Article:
Peggy Noonan is the dotty, slightly out-of-touch grandma of the Wall Street Journal editorial page. She shows up on the Sunday morning chat shows, her voice soft and breathy, a little sing-songy, offering conservatives a lap to climb up on, while she coos gauzy, comforting platitudes. Famous for coining the phrases “a kinder, gentler nation,” and calling forth “a thousand points of light,” she also attempted to calm GOP fears during the 2012 election, predicting a Romney win because of the optimism she sensed a rallies and saw more Romney lawn signs while driving through suburban communities. Given the awful track record of other right-leaning pundits, she has kept her job, continuing do dole out optimism scented like home-baked cookies while scary uncles such as Charles Krauthammer darkly warned of Tr**p’s deficiencies and the ranting brats of Breitbart were undisciplined second cousins, running through the halls, gleefully knocking over display cases.
But in Friday’s Journal, she’s concerned. Before the election, she wrote “Imagine A Sane Donald Trump,” a nostrum as syrupy as patent medicine, and nearly as effective. Sure, he’s nuts, but look at his good side:
…his broad policy assertions, or impulses, suggested he understood that 2008 and the years just after (the crash and the weak recovery) had changed everything in America, and that the country was going to choose, in coming decades, one of two paths
Those paths: the Yellow Brick Road of moderate populism (Tr**p), or being left in the forest of socialism, where a witch who looked suspiciously like Hilly Clinton would toss you in a caldron of universal healthcare and relative stability.
Il Douché, she discerned (always a dangerous word in Noonan’s hands) understood what she understood, that America wanted government
supportive and encouraging of business but willing to harness government to alleviate the distress of the abandoned working class and the anxious middle class; strong on defense but neither aggressive nor dreamy in world affairs; realistic and nonradical on social issues while unmistakably committed to protecting the freedoms of the greatest cohering force in America, its churches; and aware that our nation’s immigration reality was a scandal created by both parties, and must be redressed.
Sounds lovely, doesn’t it—except for the church part. While I’m not as dismissive as religion as Bill Maher or the late Christopher Hitchens (I love gospel music too much for that, and the food is usually pretty good, too) the last forty years has shown the power of religion to be divisive.
But he’s disappointed her. Like an indulgent grandma she was willing to overlook his twitter-storms, his lack of politesse, because he was fundamentally right. It took the heath-care debate for her to realize this.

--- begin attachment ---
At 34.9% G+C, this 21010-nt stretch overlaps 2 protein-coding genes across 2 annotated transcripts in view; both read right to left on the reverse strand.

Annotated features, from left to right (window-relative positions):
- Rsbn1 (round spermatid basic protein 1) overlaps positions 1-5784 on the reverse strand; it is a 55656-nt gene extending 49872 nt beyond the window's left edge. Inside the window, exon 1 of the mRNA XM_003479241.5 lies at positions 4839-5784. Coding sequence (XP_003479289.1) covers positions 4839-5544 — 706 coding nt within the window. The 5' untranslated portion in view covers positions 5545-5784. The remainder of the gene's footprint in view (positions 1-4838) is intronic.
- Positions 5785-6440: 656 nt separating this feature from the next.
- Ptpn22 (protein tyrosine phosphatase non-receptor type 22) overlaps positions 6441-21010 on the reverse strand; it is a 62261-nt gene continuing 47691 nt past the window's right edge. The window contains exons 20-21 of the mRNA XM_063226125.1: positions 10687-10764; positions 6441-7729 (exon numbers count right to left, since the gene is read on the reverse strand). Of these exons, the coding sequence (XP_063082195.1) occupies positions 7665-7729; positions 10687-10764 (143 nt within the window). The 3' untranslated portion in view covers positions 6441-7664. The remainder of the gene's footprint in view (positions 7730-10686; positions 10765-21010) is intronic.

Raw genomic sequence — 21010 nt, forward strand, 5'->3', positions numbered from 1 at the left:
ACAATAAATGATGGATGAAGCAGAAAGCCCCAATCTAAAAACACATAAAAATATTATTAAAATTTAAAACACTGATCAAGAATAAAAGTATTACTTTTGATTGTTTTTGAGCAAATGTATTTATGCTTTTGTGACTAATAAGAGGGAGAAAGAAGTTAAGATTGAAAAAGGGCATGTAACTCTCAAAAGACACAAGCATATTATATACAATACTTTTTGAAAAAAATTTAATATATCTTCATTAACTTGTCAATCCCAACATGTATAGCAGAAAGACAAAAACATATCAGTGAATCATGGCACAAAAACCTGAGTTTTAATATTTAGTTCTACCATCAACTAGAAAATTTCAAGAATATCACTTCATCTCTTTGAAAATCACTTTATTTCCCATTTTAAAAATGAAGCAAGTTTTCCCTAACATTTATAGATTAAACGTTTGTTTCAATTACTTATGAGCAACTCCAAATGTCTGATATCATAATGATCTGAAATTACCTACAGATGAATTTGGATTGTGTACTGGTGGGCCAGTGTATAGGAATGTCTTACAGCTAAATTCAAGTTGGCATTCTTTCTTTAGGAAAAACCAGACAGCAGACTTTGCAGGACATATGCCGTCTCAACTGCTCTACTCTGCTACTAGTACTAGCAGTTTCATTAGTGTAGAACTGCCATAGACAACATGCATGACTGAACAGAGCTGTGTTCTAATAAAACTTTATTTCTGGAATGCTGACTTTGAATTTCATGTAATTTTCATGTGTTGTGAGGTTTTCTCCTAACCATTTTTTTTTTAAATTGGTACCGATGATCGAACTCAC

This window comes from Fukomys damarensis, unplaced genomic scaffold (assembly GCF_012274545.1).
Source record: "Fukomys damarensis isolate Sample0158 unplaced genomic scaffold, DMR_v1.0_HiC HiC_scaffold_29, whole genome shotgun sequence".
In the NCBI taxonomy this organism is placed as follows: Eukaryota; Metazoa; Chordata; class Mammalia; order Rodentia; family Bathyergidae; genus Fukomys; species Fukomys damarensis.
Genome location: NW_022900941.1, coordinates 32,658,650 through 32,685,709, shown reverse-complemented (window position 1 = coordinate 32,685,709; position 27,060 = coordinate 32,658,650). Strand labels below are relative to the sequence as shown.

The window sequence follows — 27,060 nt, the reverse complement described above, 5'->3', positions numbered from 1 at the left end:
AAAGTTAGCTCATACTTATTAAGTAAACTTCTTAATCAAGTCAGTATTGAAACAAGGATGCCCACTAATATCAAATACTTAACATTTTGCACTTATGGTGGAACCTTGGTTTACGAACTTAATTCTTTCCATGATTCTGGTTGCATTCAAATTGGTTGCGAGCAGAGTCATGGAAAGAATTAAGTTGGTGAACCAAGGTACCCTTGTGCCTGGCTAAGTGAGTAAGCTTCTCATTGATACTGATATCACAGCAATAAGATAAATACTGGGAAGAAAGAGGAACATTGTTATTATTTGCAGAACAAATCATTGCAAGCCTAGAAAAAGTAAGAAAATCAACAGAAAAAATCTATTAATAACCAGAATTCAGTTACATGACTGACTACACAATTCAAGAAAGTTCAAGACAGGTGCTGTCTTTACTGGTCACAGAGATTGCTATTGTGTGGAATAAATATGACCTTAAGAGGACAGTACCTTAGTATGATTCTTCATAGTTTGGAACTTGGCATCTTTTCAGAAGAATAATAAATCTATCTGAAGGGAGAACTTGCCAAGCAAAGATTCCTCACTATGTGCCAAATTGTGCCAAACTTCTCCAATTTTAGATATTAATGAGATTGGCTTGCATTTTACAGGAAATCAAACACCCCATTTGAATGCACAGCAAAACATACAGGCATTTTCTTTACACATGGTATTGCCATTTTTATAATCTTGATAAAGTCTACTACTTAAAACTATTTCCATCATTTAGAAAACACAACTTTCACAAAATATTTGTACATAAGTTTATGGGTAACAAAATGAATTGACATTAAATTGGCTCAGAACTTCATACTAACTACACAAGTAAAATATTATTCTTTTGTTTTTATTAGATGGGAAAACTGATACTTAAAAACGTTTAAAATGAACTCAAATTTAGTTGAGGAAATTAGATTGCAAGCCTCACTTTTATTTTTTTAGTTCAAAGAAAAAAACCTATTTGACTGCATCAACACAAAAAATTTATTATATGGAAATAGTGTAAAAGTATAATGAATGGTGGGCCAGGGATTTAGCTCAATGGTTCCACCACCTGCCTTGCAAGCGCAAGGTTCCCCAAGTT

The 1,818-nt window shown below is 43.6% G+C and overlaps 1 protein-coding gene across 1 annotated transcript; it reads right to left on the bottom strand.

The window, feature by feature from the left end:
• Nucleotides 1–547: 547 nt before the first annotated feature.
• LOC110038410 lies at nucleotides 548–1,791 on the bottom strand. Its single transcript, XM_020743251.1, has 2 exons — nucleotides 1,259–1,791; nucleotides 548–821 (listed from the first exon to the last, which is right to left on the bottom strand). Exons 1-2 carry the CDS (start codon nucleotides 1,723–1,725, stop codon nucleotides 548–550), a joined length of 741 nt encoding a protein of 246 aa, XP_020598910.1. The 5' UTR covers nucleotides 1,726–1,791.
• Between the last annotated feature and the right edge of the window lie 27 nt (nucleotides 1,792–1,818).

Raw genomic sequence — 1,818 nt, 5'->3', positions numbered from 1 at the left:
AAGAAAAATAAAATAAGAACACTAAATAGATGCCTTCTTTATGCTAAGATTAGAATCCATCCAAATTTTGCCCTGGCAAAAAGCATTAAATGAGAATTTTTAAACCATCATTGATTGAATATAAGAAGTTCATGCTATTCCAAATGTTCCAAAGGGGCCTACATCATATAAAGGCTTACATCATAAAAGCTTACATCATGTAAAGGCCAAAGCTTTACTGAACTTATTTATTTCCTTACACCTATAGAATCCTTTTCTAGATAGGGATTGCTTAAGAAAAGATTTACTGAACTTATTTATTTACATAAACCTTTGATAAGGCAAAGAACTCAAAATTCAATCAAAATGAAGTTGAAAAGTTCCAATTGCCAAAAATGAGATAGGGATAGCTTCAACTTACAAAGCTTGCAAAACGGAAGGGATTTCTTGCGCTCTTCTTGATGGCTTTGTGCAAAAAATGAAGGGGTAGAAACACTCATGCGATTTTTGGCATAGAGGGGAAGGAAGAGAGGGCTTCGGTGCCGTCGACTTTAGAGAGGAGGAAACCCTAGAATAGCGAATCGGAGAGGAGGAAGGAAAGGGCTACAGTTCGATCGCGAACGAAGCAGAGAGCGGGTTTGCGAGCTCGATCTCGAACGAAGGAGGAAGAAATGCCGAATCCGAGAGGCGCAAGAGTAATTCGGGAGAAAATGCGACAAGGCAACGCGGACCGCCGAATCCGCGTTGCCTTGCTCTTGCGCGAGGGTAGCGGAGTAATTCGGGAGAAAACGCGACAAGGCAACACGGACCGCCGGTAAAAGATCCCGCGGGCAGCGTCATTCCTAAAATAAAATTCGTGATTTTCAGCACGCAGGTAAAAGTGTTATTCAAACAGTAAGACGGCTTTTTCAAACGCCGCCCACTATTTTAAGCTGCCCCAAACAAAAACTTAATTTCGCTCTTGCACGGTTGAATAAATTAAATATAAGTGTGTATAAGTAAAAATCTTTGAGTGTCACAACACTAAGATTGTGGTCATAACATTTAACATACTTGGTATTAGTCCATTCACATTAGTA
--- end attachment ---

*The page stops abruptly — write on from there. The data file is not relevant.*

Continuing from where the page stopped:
And what was it that tipped her off? “He doesn’t understand his base (nevermind that , according to some Republican legislators he met, he didn’t under the bill).
But she doesn’t understand Tr**p’s base either. Because he doesn’t have a base, per se. He has bases, with different desires. The working class voters in West Virginia, Michigan, and Pennsylvania, the bloc who put him over the top, electorally, saw him as a right-win Roosevelt, a man of wealth (if no taste) who had the common touch, and would work for their interests, regardless of the fact that he was a Reality TV version of a billionaire, a serial scam artist who had not previously shown the slightest understanding of their plight. But the Breitbart true believers have no interest in helping anyone. The site’s stories cheer on the “Freedom” Caucus, and even a short time reading the site’s comment section is enervating. It’s an unkempt nursery where the smell of soiled diapers is overwhelming, anyone showing even the slightest doubt about Tr**p is booed down as a troll, Alex Jones and Sean Hannity are lauded as truth-telling deep thinkers, Sarah Palin and Louis Gohmert are looked to for political guidance, and the conservative bona fides of Ted Cruz and Marco Rubio are rudely questioned and branded as RINOs. It’s aroom filled with tinpot revolutionaries, a mob whose only interest was upending the furniture, tearing the house down, salting the fields, with no interest in rebuilding. They view themselves to be potential tenants of Galt’s Gulch, but irony is that, in Randian terms, Steve Bannon is their Ellsworth Toohey, the mooching architecture critic in The Fountainhead who demands the mob take down the flawed tabloid publisher, Gail Wynand, after his paper supports the hero, Howard Roark, who selfishly blows up a housing project.
But for Noonan, their biggest problem is that…they’re not Peggy Noonan. In speaking to them, she realizes
…(we) brought different experiences to the table. I had worked in a White House. I had personally observed its deeper realities and requirements. Their sense of how a White House works came from news shows and reading, and also from TV shows such as “House of Cards” and “Scandal.” Those are dark, cynical shows that more or less suggest anyone can be president. I don’t mean that in the nice way. Those programs don’t convey how a White House is an organism demanding of true depth, of serious people, real professionals.
She worries that Tr**p, when faced with a real crisis (“Maybe the mad boy-king of North Korea will decide it’s a good day to see if his missiles can hit Los Angeles. Maybe a sleeper cell of terrorists will decide it’s a good day to show it’s woke,” she frets) Trump will react like the spoiled child he is. It’s certainly a real concern, but she worked for the Bush family, who gave us W. And that administration. W, perhaps even more than Reagan, let people believe that the idiot spoiled children of the powerful can occupy the White House. Instead of placing wagging her finger at her ignorant children, Noonan might want to look inward.